In order to test the effect of the surfaces on cell inactivation, two surfaces of the incubator interior (the bottom stainless steel panel and the inner surface of the glass door) were contaminated, as detailed in Table 1 above.
  • Cell suspensions were dried on the surfaces for six hours at 35ºC.
  • The organisms were recovered from the surfaces using sterile cotton plugs.
  • Following vortexing and ultrasonication, appropriate dilutions were spread on TSA agar and colony forming units (CFU) were consequently determined after 24 and 48 hours of incubation.
To test the efficacy of the decontamination routine on cell inactivation, 55 areas of the interior of the unit (right, bottom, top, left, back, interior of glass door, exterior of glass door, steel door, shelf 1, shelf 2, shelf 3) were contaminated with each of the microbial suspensions listed in the table.
The location of the contamination is represented in Figure 1.
  • The decontamination program was run until completion (140ºC, 6 hours).
  • The microorganisms were recovered using microbiological detection plates—replicate organism detection and counting (RODAC), with TSA agar as a growth medium. This method is more sensitive than the cotton plugs for detection of very low CFU levels on surfaces.
  • After an incubation period of 24 and 48 hours, the number of CFU were determined.
  • The entire protocol was performed twice, to ensure reliability of the resulting data.
Table 1
(Click For A Larger Image)
Figure 1
After running one cycle of the thermal decontamination (140ºC for 6 hours), the study found that none of the microorganisms were recoverable from any of the artificially contaminated surfaces. This demonstrates that an inactivation of more than 99.99999% (>7 log) occurred. Results from the second decontamination cycle used in the study presented identical inactivation rates. No viable microorganism cells were recoverable from any part of the surface.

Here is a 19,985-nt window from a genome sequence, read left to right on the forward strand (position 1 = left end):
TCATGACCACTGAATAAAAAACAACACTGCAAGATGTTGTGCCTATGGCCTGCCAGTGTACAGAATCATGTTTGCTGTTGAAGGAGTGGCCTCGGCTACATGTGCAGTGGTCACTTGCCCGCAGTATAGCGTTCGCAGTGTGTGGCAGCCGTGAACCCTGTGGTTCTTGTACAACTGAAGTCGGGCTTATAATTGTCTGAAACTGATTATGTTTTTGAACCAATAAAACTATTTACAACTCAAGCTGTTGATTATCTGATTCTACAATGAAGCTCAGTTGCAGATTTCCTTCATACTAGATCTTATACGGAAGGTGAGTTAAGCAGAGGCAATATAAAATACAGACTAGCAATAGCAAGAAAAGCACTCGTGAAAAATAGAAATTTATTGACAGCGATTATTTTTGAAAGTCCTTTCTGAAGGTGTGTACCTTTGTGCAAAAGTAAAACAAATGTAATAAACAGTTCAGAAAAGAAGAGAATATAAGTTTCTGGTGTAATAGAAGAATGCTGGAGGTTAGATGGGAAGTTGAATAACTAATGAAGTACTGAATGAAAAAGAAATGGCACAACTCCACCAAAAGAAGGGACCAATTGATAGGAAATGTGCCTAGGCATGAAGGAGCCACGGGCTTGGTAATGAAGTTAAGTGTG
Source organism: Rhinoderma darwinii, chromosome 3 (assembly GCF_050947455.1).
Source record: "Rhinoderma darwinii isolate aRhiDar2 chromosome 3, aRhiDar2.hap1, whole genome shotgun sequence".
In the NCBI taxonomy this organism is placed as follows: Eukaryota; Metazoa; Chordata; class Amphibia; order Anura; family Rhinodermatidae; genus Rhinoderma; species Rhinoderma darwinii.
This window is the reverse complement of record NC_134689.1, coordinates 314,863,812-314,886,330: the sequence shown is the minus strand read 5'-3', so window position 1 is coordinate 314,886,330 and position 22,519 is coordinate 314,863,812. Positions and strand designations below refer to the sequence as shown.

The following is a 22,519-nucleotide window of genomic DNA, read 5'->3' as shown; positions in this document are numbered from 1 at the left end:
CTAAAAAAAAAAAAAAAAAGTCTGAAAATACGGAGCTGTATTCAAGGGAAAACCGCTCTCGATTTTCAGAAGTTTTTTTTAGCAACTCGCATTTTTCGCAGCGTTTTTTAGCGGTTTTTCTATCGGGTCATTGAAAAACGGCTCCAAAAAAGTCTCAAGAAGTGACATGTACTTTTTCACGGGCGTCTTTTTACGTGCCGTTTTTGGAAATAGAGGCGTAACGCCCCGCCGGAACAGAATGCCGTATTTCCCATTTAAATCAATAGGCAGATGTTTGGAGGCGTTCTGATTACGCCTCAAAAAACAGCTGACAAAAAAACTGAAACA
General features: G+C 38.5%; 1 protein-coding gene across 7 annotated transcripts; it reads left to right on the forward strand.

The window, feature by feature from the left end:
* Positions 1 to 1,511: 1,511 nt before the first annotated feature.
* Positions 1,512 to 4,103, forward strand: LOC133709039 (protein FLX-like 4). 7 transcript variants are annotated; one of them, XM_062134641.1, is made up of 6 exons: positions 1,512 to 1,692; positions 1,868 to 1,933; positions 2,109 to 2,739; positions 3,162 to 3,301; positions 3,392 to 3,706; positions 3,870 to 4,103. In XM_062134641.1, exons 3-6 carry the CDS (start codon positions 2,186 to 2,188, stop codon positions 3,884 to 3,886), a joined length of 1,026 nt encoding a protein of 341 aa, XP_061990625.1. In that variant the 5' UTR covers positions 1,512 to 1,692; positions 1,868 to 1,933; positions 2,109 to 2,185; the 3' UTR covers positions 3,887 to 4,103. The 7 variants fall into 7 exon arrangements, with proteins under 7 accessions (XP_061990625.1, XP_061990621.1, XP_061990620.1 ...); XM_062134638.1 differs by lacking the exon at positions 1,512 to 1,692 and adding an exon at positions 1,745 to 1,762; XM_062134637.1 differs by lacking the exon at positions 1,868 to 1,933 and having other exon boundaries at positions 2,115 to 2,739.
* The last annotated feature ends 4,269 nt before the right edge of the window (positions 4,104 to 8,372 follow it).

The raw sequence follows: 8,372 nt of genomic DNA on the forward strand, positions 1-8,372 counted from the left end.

The comparative drying process of 6 hours at 35ºC used in the study did not have much of an impact on the spores (B. atrophaeus) and conidiospores (A. brasiliensis). The CFU levels of P. aeruginosa and S. aureus were influenced the most, reflecting their need for humid environmental conditions. However the inactivation was below 1 log and negligible, compared to the above demonstrated effectiveness of the 140ºC decontamination cycle.
Decontamination is a pivotal part of any culturing protocol to eliminate contamination from various micro - organisms. By incorporating an effective decontamination cycle into a microbiological incubator, such as the 140ºC decontamination cycle of the incubators, users can be confident that potentially contaminating micro - organisms present are effectively inactivated. Certified by an accredited microbiological institute (IBFE Institut fϋr Biotechnische Forschung und Entwicklung, Germany), this routine eliminates the need for separate autoclaving of interior fittings, freeing up valuable time for other experimental protocols. In addition, this level of confidence in the integrity of the cultured organisms ensures their viability for downstream use. Users can therefore be confident in the knowledge that their resulting data is reliable and reproducible, while being of the highest possible quality.
  1. Report # 1420710-2a: Determination of the Efficiency of the Thermal Decontamination in a Microbiological Incubator (Heratherm IMH180- S/41112744). Dr. Heiko Ewen, IBFE Institut fϋr Biotechnische Forschung und Entwicklung.